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Development of a neural rosette formation assay (RoFA) to identify neurodevelopmental toxicants and to characterize their transcriptome disturbances

  • Nadine Dreser
  • Katrin Madjar
  • Anna-Katharina Holzer
  • Marion Kapitza
  • Christopher Scholz
  • Petra Kranaster
  • Simon Gutbier
  • Stefanie Klima
  • David Kolb
  • Christian Dietz
  • Timo Trefzer
  • Johannes Meisig
  • Christoph van Thriel
  • Margit Henry
  • Michael R. Berthold
  • Nils Blüthgen
  • Agapios Sachinidis
  • Jörg Rahnenführer
  • Jan G. Hengstler
  • Tanja Waldmann
  • Marcel LeistEmail author
In vitro systems

Abstract

The first in vitro tests for developmental toxicity made use of rodent cells. Newer teratology tests, e.g. developed during the ESNATS project, use human cells and measure mechanistic endpoints (such as transcriptome changes). However, the toxicological implications of mechanistic parameters are hard to judge, without functional/morphological endpoints. To address this issue, we developed a new version of the human stem cell-based test STOP-tox(UKN). For this purpose, the capacity of the cells to self-organize to neural rosettes was assessed as functional endpoint: pluripotent stem cells were allowed to differentiate into neuroepithelial cells for 6 days in the presence or absence of toxicants. Then, both transcriptome changes were measured (standard STOP-tox(UKN)) and cells were allowed to form rosettes. After optimization of staining methods, an imaging algorithm for rosette quantification was implemented and used for an automated rosette formation assay (RoFA). Neural tube toxicants (like valproic acid), which are known to disturb human development at stages when rosette-forming cells are present, were used as positive controls. Established toxicants led to distinctly different tissue organization and differentiation stages. RoFA outcome and transcript changes largely correlated concerning (1) the concentration-dependence, (2) the time dependence, and (3) the set of positive hits identified amongst 24 potential toxicants. Using such comparative data, a prediction model for the RoFA was developed. The comparative analysis was also used to identify gene dysregulations that are particularly predictive for disturbed rosette formation. This ‘RoFA predictor gene set’ may be used for a simplified and less costly setup of the STOP-tox(UKN) assay.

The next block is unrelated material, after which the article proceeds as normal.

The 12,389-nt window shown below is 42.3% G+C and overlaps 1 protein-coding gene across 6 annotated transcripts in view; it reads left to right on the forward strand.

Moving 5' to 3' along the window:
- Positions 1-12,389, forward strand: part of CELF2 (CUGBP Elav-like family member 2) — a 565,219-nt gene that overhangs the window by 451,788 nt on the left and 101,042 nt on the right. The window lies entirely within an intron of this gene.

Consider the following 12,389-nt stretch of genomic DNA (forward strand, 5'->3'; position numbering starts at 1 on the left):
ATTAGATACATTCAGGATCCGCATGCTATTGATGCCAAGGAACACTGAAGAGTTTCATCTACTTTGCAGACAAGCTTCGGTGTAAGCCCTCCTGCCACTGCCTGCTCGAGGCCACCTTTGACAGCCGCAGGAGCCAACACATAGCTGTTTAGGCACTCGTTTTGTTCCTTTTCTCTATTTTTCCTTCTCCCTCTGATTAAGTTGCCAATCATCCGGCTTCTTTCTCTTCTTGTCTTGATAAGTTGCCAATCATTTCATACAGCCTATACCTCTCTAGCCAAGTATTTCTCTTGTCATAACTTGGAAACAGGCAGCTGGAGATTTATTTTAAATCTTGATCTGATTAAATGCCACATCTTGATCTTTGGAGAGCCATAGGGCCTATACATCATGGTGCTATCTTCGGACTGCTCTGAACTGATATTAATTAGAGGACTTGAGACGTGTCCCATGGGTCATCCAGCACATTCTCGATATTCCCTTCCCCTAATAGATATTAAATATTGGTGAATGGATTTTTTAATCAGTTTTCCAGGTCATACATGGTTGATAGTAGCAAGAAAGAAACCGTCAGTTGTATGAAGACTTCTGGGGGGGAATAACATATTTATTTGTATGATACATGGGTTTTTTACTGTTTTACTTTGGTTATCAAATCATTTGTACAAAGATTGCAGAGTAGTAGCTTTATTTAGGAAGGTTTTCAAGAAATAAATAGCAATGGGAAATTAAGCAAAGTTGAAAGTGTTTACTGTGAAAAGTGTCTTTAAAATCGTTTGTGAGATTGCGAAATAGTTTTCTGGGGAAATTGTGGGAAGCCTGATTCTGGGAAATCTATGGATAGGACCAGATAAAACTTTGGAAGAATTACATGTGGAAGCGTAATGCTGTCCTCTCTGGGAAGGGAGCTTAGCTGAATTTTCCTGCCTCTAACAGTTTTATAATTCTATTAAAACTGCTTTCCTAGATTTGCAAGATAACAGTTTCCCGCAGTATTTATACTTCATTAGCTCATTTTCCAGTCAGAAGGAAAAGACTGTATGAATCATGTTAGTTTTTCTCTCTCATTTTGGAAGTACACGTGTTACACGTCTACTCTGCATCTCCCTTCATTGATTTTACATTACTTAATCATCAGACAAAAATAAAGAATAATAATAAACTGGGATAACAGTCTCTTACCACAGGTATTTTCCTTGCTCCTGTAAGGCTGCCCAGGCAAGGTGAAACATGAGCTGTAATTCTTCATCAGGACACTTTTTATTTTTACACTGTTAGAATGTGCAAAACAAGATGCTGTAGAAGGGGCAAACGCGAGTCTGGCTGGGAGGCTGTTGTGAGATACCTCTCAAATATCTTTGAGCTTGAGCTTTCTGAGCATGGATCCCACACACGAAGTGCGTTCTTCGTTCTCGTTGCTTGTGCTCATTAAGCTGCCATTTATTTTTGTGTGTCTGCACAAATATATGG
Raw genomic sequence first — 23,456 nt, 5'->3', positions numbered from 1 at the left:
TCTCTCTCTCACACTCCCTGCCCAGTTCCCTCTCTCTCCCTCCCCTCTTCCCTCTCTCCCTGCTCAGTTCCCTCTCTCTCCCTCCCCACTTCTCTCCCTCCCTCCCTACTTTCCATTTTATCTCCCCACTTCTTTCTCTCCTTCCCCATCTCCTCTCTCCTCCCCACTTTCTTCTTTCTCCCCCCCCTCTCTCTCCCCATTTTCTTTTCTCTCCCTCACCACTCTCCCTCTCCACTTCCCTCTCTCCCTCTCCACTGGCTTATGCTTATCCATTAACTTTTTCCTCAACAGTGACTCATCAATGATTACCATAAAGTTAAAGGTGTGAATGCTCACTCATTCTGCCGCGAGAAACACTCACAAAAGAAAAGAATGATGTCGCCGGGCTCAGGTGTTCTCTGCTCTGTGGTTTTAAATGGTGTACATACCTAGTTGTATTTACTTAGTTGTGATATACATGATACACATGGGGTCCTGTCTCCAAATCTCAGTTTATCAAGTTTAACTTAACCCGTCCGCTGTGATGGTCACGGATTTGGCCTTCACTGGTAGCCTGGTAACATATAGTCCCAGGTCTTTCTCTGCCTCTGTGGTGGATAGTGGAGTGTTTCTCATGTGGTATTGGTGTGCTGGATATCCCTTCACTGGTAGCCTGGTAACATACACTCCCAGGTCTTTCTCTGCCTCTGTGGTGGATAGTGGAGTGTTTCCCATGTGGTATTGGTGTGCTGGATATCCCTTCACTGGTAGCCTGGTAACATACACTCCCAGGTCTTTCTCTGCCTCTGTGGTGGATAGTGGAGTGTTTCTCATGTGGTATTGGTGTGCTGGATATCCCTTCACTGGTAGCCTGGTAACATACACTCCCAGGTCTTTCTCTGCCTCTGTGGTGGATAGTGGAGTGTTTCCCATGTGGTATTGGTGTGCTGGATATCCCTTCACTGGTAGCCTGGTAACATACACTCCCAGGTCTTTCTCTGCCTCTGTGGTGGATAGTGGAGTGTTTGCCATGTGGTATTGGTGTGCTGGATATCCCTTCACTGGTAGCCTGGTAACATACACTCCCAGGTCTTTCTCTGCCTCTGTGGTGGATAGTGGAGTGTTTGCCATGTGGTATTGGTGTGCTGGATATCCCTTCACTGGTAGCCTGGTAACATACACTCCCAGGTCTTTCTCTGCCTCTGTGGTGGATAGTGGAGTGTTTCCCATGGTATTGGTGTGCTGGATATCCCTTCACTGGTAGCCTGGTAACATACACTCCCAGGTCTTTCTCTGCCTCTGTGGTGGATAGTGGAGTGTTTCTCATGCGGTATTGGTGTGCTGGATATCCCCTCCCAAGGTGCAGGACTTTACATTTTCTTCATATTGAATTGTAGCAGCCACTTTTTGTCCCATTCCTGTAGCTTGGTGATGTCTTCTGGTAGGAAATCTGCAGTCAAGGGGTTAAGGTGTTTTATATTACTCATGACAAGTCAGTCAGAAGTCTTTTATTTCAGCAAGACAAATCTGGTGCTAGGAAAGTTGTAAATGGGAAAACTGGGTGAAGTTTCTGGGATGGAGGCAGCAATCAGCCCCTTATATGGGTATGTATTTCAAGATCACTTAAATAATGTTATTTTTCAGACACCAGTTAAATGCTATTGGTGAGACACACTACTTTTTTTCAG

Keywords

Neural rosettes Cytotoxicity Developmental toxicity Human stem cells Differentiation Neural precursor cells Phenotypic anchoring Gene expression 

Abbreviations

AOP

Adverse outcome pathway

BMC25

Benchmark concentration leading to 25% decrease compared to control

BPA

Bisphenol A

BR

Borderline range

CNS

Central nervous system

CsA

Cyclosporin A

DMSO

Dimethylsulfoxide

DNT

Developmental neurotoxicity

FGF

Fibroblast growth factor

HDACi

Histone deacetylase inhibitor

IFNbeta

Interferon beta

KE

Key events

KNDP

Key neurodevelopmental processes

mEST

Mouse embryonic stem cell test

NAM

New approach methods

NCAM